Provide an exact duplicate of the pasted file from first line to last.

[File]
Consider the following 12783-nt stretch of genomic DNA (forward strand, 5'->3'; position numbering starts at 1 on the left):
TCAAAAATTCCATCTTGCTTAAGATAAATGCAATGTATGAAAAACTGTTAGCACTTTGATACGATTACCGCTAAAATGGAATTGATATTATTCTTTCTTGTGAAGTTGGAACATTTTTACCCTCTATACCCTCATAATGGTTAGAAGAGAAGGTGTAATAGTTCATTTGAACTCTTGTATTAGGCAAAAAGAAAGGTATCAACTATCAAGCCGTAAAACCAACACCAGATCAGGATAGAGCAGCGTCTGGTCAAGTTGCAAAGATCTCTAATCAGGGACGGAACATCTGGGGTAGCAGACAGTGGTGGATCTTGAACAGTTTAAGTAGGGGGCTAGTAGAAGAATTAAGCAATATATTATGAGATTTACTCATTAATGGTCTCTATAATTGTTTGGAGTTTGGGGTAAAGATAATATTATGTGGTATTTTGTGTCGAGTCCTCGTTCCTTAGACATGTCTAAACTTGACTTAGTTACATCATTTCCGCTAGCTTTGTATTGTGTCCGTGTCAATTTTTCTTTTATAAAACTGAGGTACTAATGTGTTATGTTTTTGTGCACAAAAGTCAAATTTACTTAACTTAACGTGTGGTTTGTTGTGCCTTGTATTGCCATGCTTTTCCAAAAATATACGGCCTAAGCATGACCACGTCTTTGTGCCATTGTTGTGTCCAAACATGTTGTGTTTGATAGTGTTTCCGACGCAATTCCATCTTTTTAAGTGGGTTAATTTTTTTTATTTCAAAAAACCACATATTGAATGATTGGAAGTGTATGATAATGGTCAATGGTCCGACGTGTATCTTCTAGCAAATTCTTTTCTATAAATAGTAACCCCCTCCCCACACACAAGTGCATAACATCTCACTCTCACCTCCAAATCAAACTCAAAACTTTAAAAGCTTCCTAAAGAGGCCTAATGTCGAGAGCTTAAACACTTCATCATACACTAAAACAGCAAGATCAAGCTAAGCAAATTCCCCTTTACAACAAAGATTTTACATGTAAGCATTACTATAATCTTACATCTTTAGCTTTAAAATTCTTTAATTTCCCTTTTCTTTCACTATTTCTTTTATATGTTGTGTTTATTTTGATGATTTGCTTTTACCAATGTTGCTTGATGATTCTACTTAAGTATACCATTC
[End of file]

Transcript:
Consider the following 12783-nt stretch of genomic DNA (forward strand, 5'->3'; position numbering starts at 1 on the left):
TCAAAAATTCCATCTTGCTTAAGATAAATGCAATGTATGAAAAACTGTTAGCACTTTGATACGATTACCGCTAAAATGGAATTGATATTATTCTTTCTTGTGAAGTTGGAACATTTTTACCCTCTATACCCTCATAATGGTTAGAAGAGAAGGTGTAATAGTTCATTTGAACTCTTGTATTAGGCAAAAAGAAAGGTATCAACTATCAAGCCGTAAAACCAACACCAGATCAGGATAGAGCAGCGTCTGGTCAAGTTGCAAAGATCTCTAATCAGGGACGGAACATCTGGGGTAGCAGACAGTGGTGGATCTTGAACAGTTTAAGTAGGGGGCTAGTAGAAGAATTAAGCAATATATTATGAGATTTACTCATTAATGGTCTCTATAATTGTTTGGAGTTTGGGGTAAAGATAATATTATGTGGTATTTTGTGTCGAGTCCTCGTTCCTTAGACATGTCTAAACTTGACTTAGTTACATCATTTCCGCTAGCTTTGTATTGTGTCCGTGTCAATTTTTCTTTTATAAAACTGAGGTACTAATGTGTTATGTTTTTGTGCACAAAAGTCAAATTTACTTAACTTAACGTGTGGTTTGTTGTGCCTTGTATTGCCATGCTTTTCCAAAAATATACGGCCTAAGCATGACCACGTCTTTGTGCCATTGTTGTGTCCAAACATGTTGTGTTTGATAGTGTTTCCGACGCAATTCCATCTTTTTAAGTGGGTTAATTTTTTTTATTTCAAAAAACCACATATTGAATGATTGGAAGTGTATGATAATGGTCAATGGTCCGACGTGTATCTTCTAGCAAATTCTTTTCTATAAATAGTAACCCCCTCCCCACACACAAGTGCATAACATCTCACTCTCACCTCCAAATCAAACTCAAAACTTTAAAAGCTTCCTAAAGAGGCCTAATGTCGAGAGCTTAAACACTTCATCATACACTAAAACAGCAAGATCAAGCTAAGCAAATTCCCCTTTACAACAAAGATTTTACATGTAAGCATTACTATAATCTTACATCTTTAGCTTTAAAATTCTTTAATTTCCCTTTTCTTTCACTATTTCTTTTATATGTTGTGTTTATTTTGATGATTTGCTTTTACCAATGTTGCTTGATGATTCTACTTAAGTATACCATTC